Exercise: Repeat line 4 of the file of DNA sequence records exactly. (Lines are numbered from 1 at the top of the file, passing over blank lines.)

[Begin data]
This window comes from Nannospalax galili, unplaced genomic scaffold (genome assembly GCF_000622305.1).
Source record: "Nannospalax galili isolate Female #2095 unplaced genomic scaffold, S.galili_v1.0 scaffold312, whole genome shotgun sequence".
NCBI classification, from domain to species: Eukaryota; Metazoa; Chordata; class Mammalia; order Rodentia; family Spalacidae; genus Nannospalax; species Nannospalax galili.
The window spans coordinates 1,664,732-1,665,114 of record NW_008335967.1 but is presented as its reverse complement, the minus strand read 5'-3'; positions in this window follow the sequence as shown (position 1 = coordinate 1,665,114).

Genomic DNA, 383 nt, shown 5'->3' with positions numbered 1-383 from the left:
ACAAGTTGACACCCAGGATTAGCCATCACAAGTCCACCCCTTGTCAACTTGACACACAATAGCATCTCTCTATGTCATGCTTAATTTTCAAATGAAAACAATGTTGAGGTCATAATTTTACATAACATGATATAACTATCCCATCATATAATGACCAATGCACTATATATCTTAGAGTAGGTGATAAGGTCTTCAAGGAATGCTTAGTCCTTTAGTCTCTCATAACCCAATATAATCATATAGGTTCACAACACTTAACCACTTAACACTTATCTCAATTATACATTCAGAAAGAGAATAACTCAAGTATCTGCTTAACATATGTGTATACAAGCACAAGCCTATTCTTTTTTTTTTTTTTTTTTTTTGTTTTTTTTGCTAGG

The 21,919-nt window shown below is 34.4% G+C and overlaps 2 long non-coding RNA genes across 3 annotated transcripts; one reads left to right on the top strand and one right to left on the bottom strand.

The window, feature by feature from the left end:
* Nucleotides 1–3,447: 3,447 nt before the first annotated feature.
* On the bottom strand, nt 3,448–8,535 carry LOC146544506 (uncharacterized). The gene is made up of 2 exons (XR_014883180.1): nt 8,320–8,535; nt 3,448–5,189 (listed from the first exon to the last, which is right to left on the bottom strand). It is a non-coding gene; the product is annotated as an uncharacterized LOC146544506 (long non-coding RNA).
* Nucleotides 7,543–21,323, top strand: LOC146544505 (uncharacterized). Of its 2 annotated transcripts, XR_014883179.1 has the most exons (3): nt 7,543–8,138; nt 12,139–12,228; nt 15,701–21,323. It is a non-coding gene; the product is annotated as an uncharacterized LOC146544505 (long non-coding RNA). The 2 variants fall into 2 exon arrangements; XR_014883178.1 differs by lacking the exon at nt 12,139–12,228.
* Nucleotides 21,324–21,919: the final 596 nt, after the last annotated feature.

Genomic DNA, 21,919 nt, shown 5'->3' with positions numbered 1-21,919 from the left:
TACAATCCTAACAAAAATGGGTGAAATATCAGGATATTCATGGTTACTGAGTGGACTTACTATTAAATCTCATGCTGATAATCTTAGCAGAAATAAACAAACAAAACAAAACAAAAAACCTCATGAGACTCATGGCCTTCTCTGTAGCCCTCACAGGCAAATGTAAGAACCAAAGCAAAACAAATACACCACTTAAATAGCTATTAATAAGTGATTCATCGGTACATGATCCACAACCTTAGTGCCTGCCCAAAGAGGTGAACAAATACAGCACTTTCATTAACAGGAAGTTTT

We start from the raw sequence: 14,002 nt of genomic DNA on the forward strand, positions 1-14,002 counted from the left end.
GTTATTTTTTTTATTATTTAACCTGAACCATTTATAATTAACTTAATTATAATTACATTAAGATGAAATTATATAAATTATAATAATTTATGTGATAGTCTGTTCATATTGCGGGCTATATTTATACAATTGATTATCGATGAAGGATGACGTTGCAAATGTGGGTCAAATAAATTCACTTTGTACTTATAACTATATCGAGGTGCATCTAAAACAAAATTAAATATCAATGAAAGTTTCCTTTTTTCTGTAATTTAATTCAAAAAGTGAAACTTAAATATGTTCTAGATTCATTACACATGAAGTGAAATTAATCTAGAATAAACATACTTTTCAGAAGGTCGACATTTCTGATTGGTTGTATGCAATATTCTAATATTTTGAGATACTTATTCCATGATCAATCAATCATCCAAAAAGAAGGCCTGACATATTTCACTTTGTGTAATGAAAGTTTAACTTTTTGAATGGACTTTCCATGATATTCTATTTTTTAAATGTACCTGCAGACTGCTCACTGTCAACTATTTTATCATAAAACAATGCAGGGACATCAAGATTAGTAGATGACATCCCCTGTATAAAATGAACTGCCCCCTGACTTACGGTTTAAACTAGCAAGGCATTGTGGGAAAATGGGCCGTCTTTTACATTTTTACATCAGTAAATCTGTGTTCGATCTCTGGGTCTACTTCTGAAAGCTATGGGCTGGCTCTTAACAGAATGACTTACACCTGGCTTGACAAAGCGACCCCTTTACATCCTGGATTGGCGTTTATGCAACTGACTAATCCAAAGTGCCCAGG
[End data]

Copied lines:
The window spans coordinates 1,664,732-1,665,114 of record NW_008335967.1 but is presented as its reverse complement, the minus strand read 5'-3'; positions in this window follow the sequence as shown (position 1 = coordinate 1,665,114).